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Record and Guide.
De/07ED to ReA,L EsIME . SuiLDlf/o ^ClfITEtrrUI^E .HoUSEHoID DEG0F!AT10fJ.
Bilsit^Ess dv Themes of GeHeraI I|JTâ¬i\esi
FRIOE, PER YEAR IIV ADVANCE, SIX DOLLARS.
Published every Saturday.
TELEPHONE, - - . JOHN 370.
Communications should be addressed to
C. W. SWEET, 191 Broadway.
J. T. LINDSEY, Business Manager.
AUGUST 11, 1888.
Now ReadyâThe Index to the Conveyances and Pi'ojected
Buildings published in The Record and Guide during the first six
months of the current year. The Index is printed on extra heavy
paper, and, as usual, includes New York and Kings Counties, and
is the most exhaustive ever x^ublished. The labor and expense
connected with the work has becoyne so formidable that a charge of
fifty cents is made for this issue, as announced in these columns on
Januai-y 21st last. Subscribers requiring copies should .send in their
orders at once.
If the stock market is the business jmlse of the nation, there can
be no question but -what the outlook is very promising. Stocks
have been literally booming since tlie Fourth of July; nor has there
as yet beeu any appreciable set-back. Perhaps " booming " ia hardly
tbe word to use, as the movement has beeu to all appearances a
-wholesome one, and entirely justified by tlie state of the crops, the
rising prices for om- agricultural products, the ease of money, and
liberal foreign buying. Wall street does not seem to be subject to
clique manipulation. Indeed, the so-called leaders have had very
little to do with the advance in quotations. Trade reports are genÂ¬
erally good, aud -we look for buoyant markets during the coming
fall. The state of things in Wall street and in the general business
of the country warrant the expectation that there will be a re-rival
of interest in real estate during the season 'before us. The Liberty
Street Exchange promises to witness a good deal of active trading
between September 15th and the holidays,
Mr. Blaine's entrance into the canvass for the Presidency -will be
the signal for tho revival of old political animosities. For the
peace of the country it is almost a pity he did not stay in Europe
until the election was over. Had he done so the Presidential canÂ¬
vass of 1888 would have been the tamest for half a century. Indeed,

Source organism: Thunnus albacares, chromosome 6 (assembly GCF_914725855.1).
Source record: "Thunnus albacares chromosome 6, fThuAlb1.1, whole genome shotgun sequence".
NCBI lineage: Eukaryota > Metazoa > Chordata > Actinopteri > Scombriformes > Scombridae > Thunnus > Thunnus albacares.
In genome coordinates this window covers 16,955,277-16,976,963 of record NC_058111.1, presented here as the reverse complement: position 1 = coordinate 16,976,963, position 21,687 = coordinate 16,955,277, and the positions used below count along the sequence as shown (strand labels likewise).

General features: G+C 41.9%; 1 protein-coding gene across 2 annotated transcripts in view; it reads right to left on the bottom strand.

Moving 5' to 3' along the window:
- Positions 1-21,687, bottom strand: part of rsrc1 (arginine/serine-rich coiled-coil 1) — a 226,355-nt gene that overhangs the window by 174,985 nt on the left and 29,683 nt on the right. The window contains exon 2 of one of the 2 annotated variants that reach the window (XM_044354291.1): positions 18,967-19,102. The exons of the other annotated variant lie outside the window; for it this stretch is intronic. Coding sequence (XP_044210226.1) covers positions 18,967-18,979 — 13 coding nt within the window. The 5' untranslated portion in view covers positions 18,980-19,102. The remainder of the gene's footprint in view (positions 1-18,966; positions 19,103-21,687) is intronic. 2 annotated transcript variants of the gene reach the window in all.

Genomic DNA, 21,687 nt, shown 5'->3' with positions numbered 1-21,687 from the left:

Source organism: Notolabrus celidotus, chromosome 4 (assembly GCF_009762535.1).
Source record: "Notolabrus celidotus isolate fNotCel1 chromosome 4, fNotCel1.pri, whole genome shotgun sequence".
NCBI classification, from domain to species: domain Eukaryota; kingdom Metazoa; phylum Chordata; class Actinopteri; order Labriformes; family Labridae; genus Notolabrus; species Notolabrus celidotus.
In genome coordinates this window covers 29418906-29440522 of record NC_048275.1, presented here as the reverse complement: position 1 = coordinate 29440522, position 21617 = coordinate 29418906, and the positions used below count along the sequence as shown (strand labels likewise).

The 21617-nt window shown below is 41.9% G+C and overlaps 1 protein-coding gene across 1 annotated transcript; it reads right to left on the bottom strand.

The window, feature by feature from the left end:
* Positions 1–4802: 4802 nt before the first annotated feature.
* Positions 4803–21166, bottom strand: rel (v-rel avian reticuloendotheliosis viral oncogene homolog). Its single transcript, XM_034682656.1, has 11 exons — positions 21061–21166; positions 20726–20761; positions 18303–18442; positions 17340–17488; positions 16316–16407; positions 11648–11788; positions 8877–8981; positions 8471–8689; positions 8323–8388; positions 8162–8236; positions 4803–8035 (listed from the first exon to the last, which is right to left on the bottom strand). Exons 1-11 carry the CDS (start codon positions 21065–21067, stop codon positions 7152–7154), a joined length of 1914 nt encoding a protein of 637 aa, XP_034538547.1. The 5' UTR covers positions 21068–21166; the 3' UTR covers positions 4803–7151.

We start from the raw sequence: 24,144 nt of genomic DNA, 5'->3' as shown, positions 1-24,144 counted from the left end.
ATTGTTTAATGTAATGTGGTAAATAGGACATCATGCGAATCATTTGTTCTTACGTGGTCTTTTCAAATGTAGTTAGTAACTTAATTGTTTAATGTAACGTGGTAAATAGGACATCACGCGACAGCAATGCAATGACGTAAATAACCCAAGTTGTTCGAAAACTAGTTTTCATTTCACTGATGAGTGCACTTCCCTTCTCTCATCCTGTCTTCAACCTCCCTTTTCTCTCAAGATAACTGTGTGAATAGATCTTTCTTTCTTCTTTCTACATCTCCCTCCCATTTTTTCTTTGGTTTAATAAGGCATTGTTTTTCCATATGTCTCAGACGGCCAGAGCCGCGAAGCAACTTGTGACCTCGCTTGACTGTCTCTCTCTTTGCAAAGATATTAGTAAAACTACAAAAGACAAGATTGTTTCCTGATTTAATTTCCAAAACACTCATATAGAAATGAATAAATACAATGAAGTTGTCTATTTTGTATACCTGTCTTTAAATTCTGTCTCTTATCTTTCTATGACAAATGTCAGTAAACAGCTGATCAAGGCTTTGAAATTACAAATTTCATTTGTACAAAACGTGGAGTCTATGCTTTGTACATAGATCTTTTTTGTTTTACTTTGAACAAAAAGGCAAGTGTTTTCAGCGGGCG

as WaU sti-eet shows, the business of the nation promised to be very
little affected by this Presidential contest, if it continued as unexÂ¬
citing as it was previous to Mr. Blaine's arrival. After Mr. Blaine
makes his speech iu Maine on the 15th of August he would do well
to retire permanently from the canvass. Of course we take no
stock in the Mugwump talk that Benjamin Harrison's election
would give us an administration dominated by James G. Blaine.
We have had some rather commonplace Presidents, in whose
Cabinets were the ablest men then in the counti-y. But neither
Polk, Pearce, Tyler, Fillmore, Hayes, or Cleveland were any the less
Chief Executives during their term of ofBce. If Harrison is elected
he, too, will be President, and not the "man from Maine."
So Abram S. Hewitt is willing to run again for Mayor. His canÂ¬
vass will be watched with curious interest. His friends must expect
that he will be bitterly antagonized, for his impulsiveness and
eccentric disposition has led him to oppose influential classes of
voters. The labor people in pohtics do not like him; the Irish will
fight shy of him, aud he certainly cannot expect the favor of the
ordmary machine politicians. If, however, his ballots are avail,
able and are counted lie will be found to have a large following.
Everyone concedes Mayor Hewitt's ability and honesty, and in all
classes will he found admii-ers of his thorough-going independence
of character. We oiu-selvea object to several things wliich he has
done. We think he ought to have favored rather than opposed the
widening of Elm sti-eet; we think he ought to have obeyed the law
in putting the telegraph and telephone wires in the subway; then,
we could never understand his opposition to the utilization of our
elevated road system pending the construction of a more permanent
system of rapid transit. But, after all is said, we should not have
many tears to shed over the re-electioa of Abram S. Hewitt.
There are many important appointments to be made during the
next two years and Mr. Hewitt could be depended upon to select
c impetent and honest heads of departments without reference to
the political cliques which wish to conti-ol the patronage.
troubles in the Democratic organizations of this city. For reasons
which it would be tedious to set forth, Tammany Hall, under the
leadership of Dick Croker, has been gaining sti-ength rapidly
during the last year. The County Democracy has been growing
numerically weaker. Were Tammany to have the Mayor next
term its local patronage would be greatly increased, and this would